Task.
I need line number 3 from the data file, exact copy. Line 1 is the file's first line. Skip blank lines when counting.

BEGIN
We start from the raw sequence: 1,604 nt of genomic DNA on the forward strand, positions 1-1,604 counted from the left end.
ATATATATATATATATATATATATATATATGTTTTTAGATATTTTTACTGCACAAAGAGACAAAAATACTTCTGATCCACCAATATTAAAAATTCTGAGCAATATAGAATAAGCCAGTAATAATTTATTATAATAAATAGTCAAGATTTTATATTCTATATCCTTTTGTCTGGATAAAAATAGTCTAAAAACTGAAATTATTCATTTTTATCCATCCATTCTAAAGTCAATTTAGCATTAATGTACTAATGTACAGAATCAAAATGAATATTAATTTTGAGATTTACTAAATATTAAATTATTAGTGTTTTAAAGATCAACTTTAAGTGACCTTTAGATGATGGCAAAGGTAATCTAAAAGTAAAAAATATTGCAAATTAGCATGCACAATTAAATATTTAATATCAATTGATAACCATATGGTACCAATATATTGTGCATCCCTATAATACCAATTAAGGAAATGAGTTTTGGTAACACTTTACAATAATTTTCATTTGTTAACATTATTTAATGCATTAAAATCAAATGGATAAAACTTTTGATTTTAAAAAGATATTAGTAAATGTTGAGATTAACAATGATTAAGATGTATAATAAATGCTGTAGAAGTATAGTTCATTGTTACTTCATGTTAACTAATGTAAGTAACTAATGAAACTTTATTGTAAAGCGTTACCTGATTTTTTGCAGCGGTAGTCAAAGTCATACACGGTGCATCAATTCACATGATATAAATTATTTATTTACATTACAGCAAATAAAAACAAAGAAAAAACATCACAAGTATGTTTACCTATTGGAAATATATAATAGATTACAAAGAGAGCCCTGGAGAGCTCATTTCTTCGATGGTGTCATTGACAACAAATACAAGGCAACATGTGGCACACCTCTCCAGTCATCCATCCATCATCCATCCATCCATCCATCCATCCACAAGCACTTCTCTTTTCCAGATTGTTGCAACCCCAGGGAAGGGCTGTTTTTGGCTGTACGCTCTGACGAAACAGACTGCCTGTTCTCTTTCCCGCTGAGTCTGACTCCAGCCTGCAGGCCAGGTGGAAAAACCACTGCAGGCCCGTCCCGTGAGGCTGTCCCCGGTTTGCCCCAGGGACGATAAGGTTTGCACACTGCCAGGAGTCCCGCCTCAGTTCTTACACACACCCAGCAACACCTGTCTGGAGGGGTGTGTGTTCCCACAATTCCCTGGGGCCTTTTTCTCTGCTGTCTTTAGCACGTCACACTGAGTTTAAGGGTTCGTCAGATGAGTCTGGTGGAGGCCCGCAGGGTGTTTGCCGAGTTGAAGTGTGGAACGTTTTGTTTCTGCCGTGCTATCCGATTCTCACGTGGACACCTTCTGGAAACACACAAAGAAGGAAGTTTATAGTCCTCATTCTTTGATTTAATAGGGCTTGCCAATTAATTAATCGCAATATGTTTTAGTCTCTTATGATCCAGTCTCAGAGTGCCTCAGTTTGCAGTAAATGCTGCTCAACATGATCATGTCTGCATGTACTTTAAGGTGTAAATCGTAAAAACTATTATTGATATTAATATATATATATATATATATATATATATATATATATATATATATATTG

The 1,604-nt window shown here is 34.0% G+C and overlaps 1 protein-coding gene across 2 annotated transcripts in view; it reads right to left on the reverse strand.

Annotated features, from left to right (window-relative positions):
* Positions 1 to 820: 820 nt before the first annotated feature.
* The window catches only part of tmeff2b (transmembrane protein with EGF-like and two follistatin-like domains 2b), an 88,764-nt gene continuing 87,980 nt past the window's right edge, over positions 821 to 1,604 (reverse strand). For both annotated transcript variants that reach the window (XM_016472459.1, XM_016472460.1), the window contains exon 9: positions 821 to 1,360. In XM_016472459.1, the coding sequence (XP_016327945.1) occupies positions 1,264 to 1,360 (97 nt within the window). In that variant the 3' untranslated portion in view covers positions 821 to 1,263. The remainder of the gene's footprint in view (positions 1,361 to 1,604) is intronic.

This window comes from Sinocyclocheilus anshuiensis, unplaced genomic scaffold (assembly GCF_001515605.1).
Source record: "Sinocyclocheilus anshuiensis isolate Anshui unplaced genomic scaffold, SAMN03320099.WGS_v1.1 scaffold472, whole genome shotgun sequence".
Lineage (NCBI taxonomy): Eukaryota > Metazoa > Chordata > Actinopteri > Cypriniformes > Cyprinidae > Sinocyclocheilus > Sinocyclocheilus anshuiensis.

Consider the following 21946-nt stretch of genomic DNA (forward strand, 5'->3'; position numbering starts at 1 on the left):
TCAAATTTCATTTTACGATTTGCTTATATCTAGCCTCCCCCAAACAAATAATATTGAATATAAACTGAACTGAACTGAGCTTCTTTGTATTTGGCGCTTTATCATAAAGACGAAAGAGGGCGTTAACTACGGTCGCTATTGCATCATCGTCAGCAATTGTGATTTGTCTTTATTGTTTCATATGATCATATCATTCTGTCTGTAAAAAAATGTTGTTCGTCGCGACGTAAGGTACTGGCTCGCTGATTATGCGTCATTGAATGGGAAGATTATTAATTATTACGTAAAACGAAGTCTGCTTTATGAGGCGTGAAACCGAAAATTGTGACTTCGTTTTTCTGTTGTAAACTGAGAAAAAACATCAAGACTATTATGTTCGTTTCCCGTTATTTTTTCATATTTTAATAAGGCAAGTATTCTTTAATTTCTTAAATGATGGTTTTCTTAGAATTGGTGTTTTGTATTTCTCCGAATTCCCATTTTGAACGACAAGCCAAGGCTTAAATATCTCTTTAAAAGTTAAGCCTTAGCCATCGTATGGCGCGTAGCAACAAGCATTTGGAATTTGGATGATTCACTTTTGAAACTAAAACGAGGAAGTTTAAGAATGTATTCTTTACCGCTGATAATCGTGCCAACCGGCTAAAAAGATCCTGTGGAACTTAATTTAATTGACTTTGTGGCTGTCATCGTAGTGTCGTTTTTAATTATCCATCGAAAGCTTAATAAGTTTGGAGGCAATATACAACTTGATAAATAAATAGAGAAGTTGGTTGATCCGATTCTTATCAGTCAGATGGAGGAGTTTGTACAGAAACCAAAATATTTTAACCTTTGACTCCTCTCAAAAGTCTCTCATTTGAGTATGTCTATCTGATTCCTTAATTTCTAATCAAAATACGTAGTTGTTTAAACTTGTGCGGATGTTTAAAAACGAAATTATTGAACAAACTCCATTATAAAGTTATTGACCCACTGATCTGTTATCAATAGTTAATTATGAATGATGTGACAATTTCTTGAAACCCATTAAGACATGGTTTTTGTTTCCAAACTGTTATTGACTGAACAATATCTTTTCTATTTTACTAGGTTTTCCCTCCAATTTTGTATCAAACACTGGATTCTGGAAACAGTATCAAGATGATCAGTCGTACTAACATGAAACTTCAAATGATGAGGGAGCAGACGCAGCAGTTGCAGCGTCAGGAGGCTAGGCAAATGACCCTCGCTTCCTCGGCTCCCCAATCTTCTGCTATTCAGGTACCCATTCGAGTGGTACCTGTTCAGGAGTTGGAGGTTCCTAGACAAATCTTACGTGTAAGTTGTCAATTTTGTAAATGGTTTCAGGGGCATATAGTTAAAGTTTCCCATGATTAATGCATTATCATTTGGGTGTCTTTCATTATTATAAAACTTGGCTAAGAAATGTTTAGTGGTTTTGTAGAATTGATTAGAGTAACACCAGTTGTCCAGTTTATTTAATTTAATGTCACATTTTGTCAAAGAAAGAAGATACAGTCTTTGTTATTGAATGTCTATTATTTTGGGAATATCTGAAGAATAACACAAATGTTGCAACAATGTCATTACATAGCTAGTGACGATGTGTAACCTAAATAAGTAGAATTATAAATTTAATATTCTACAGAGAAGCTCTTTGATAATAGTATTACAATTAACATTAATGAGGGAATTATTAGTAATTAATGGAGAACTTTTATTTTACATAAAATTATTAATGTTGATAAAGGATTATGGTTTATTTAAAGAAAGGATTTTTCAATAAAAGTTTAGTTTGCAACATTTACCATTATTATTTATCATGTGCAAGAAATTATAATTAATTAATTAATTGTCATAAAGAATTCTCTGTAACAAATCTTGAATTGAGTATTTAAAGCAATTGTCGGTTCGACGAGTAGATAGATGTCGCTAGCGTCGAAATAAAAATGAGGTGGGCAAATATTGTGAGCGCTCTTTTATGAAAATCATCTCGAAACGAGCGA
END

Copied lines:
The 1,604-nt window shown here is 34.0% G+C and overlaps 1 protein-coding gene across 2 annotated transcripts in view; it reads right to left on the reverse strand.